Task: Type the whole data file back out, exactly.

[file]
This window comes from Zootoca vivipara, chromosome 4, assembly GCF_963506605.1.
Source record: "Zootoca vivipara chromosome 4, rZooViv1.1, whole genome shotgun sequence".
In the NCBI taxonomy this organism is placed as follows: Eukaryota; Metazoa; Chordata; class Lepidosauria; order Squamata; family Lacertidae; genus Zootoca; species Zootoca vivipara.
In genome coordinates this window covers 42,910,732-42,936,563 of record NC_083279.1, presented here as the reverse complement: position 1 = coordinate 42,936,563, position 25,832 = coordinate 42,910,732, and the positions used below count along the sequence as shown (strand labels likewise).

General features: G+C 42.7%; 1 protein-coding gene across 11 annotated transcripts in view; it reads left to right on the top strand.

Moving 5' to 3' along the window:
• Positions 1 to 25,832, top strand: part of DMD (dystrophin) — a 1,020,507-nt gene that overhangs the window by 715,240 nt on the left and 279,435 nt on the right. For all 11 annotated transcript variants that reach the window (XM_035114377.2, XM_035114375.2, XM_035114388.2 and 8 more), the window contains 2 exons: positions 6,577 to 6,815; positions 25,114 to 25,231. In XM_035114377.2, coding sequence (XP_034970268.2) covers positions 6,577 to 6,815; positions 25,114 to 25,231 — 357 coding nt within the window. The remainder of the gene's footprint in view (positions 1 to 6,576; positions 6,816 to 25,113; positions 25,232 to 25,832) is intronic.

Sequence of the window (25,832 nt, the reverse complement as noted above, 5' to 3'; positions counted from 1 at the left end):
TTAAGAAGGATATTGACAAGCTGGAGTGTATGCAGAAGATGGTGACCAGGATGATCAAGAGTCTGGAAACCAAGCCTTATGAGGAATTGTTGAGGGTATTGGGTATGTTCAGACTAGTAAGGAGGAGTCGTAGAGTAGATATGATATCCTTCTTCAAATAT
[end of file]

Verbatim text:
This window comes from Zootoca vivipara, chromosome 4, assembly GCF_963506605.1.
Source record: "Zootoca vivipara chromosome 4, rZooViv1.1, whole genome shotgun sequence".
In the NCBI taxonomy this organism is placed as follows: Eukaryota; Metazoa; Chordata; class Lepidosauria; order Squamata; family Lacertidae; genus Zootoca; species Zootoca vivipara.
In genome coordinates this window covers 42,910,732-42,936,563 of record NC_083279.1, presented here as the reverse complement: position 1 = coordinate 42,936,563, position 25,832 = coordinate 42,910,732, and the positions used below count along the sequence as shown (strand labels likewise).

General features: G+C 42.7%; 1 protein-coding gene across 11 annotated transcripts in view; it reads left to right on the top strand.

Moving 5' to 3' along the window:
• Positions 1 to 25,832, top strand: part of DMD (dystrophin) — a 1,020,507-nt gene that overhangs the window by 715,240 nt on the left and 279,435 nt on the right. For all 11 annotated transcript variants that reach the window (XM_035114377.2, XM_035114375.2, XM_035114388.2 and 8 more), the window contains 2 exons: positions 6,577 to 6,815; positions 25,114 to 25,231. In XM_035114377.2, coding sequence (XP_034970268.2) covers positions 6,577 to 6,815; positions 25,114 to 25,231 — 357 coding nt within the window. The remainder of the gene's footprint in view (positions 1 to 6,576; positions 6,816 to 25,113; positions 25,232 to 25,832) is intronic.

Sequence of the window (25,832 nt, the reverse complement as noted above, 5' to 3'; positions counted from 1 at the left end):
TTAAGAAGGATATTGACAAGCTGGAGTGTATGCAGAAGATGGTGACCAGGATGATCAAGAGTCTGGAAACCAAGCCTTATGAGGAATTGTTGAGGGTATTGGGTATGTTCAGACTAGTAAGGAGGAGTCGTAGAGTAGATATGATATCCTTCTTCAAATAT